Not the shackles at my feet
Outside are the prisoners
Inside the free
Set them free
Set them free

A prize fighter in a corner is told
Hit where it hurts
Silver and gold
Silver and gold

" Yep, silver and gold... This song was written in a hotel room in New York city 'round about the time a friend or ours, little Steven, was putting together a record of artists against apartheid. This is a song written about a man in a shanty town outside of Johannesburg. A man who's sick of looking down the barrel of white South Africa. A man who is at the point where he is ready to take up arms against his oppressor. A man who has lost faith in the peacemakers of the west while they argue and while they fail to support a man like bishop Tutu and his request for economic sanctions against South Africa.
Am I buggin' you? I don't mean to bug ya..."

I also had these words memorized.

Our first day in South Africa.
The school where we picked up Massie, the granddaughter of our tour guide through Soweto.

These kids asked if we were movie stars

This is Thoba Karl-Halla with her grand-daughter.  She is a friend of Corey's parents and was kind enough to spend the day giving us an enlightened tour of Soweto, the largest township in South Africa and a hotbed of activity during the Apartheid movement.  Thoba had personal stories to tell of  being arrested when she didn't have her i.d. card with her, and being scared much of the time.  Her mother was Julia Mavimbela, who was very much involved in the Soweto community back in the 70's during Apartheid. She organized 'Women for Peace', a group  that 'aimed to form a peaceful transition to true democracy in South Africa'.  She was one of very few black women to receive a college education and  the first black female school principals in South Africa. She became a widow at a young age when her husband was killed in a "car accident". She led an organization to help women "overcome illiteracy, crime, disease, unjust laws that make African women feel helpless and hopeless.  I can't think of a better way to begin our two weeks in this country.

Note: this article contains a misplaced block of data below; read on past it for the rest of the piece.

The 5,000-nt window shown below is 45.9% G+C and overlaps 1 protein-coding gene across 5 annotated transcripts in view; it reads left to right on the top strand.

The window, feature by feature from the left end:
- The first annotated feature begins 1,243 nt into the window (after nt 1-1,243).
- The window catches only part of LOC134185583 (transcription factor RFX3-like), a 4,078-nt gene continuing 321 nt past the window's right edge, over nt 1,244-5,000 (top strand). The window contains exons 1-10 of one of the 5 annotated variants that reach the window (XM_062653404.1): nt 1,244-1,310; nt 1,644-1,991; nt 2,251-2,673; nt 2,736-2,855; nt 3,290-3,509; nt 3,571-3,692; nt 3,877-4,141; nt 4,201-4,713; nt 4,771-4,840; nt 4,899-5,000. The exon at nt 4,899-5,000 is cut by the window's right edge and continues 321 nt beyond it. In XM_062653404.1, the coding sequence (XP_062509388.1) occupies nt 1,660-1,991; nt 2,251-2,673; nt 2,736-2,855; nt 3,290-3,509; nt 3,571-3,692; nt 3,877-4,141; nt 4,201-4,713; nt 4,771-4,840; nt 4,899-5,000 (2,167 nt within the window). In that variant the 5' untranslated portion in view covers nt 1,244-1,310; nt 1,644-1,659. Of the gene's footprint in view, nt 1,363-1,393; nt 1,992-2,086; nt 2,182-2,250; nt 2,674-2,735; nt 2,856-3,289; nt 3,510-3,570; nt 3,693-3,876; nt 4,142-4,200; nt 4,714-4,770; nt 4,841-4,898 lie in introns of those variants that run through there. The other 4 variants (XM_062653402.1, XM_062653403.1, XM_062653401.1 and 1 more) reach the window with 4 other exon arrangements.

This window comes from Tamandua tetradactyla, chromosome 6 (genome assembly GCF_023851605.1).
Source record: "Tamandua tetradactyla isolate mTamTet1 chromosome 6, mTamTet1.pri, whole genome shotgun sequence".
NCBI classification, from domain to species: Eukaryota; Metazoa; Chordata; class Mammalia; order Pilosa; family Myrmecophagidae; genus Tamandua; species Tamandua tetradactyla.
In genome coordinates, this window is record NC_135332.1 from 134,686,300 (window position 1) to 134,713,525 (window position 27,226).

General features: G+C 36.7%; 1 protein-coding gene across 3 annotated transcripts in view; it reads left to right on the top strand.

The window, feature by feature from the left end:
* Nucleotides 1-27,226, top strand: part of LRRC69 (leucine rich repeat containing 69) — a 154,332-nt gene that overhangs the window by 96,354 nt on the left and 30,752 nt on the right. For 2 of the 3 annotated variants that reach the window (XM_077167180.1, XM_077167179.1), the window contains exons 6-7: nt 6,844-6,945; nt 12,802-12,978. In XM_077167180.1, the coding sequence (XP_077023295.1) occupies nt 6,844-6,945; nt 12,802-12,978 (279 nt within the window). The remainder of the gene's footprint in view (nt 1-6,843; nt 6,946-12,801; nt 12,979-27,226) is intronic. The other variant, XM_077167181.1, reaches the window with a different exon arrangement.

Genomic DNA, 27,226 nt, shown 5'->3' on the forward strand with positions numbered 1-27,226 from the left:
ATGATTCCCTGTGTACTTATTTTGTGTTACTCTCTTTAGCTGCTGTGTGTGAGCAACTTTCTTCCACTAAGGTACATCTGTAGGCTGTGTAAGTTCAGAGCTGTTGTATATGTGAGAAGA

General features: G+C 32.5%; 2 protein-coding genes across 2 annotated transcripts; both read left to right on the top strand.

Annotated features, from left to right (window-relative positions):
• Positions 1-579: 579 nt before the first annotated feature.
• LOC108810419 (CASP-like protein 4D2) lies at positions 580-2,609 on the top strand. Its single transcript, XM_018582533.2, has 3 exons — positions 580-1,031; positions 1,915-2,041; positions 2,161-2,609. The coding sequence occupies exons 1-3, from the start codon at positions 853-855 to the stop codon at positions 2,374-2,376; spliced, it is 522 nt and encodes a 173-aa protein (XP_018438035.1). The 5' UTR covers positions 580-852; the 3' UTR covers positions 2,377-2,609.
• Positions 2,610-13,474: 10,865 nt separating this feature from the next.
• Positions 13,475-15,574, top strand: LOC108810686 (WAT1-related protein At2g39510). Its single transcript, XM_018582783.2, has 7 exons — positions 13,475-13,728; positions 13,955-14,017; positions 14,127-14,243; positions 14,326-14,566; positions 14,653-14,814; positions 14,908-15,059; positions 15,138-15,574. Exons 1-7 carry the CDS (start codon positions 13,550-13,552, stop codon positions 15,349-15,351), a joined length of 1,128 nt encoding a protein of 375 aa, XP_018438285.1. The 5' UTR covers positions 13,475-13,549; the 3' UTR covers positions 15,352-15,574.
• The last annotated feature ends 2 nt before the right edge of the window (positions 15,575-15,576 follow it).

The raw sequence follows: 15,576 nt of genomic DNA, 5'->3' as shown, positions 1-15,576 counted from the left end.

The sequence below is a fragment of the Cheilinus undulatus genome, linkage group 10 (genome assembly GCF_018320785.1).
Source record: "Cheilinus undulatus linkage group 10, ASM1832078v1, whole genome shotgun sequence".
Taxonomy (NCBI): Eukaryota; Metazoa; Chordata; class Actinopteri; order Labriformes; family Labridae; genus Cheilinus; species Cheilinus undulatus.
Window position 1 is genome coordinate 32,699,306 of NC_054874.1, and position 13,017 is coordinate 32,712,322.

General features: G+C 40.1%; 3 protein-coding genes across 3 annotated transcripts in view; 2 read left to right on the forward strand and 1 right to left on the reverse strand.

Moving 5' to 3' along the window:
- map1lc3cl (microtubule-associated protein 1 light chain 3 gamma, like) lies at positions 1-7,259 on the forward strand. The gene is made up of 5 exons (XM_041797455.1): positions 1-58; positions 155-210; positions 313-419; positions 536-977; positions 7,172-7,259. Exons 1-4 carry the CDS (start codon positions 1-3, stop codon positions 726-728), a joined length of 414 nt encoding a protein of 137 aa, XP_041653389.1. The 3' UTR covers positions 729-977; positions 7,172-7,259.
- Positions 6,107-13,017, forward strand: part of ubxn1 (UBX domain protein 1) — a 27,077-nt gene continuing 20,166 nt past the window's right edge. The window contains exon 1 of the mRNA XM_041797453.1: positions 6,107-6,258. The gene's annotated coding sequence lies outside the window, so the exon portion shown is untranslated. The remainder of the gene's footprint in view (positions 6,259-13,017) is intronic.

Our first stop was the current home of Nelson Madela. The security guard allowed us to get out and take a few pictures.

Our next stop was the Roman Catholic church,  Regina Mundi, which earned the reputation of being one of the main centres of anti-apartheid activism.  During the Soweto uprising of June 16th 1976, students who marched against the requirement imposed by the apartheid government that Afrikaans replace English as the language of instruction fled to Regina Mundi. The police entered the church, firing live ammunitions. No one was killed, although many were injured and the church itself, as well as its furniture, decorations, and symbols (for example the marble altar and the statue of Christ), were damaged. Both the interior and the external walls of the church still bear the signs of the shootings.
 Hector Pieterson was a 12-year-old boy who was killed by a stray bullet shot by over-zealous police; he was only one of over five hundred who died during the riots.

This is the famous photo of Hector after he was shot by police.

Ansel and Massie in front of Nelson Mandela's home in Soweto, where he lived when he was arrested.    

Massie teaches Ansel a game called "Ketto?"  which seemed a bit like jax, but played with rocks.  

We snuck out of church for a little while to get a feel for the neighborhood.  Part of my was scared by what we saw.  Most of me was angry for being scared and determined to not let this fear become a wall.    

This event occurred the first few weeks of my senior year, and I remember it well because, as I mentioned above, I was obsessed with U2 and felt that dancing to the music somehow made me political.  I actually thought that my enthusiasm somehow contributed to this revolution.   This seems ridiculous, right?  But don't you think it strange that Bono attended Desmond Tutu's 80th birthday party here in Capetown a few days after we were at this very spot in Capetown?  

Funny tourists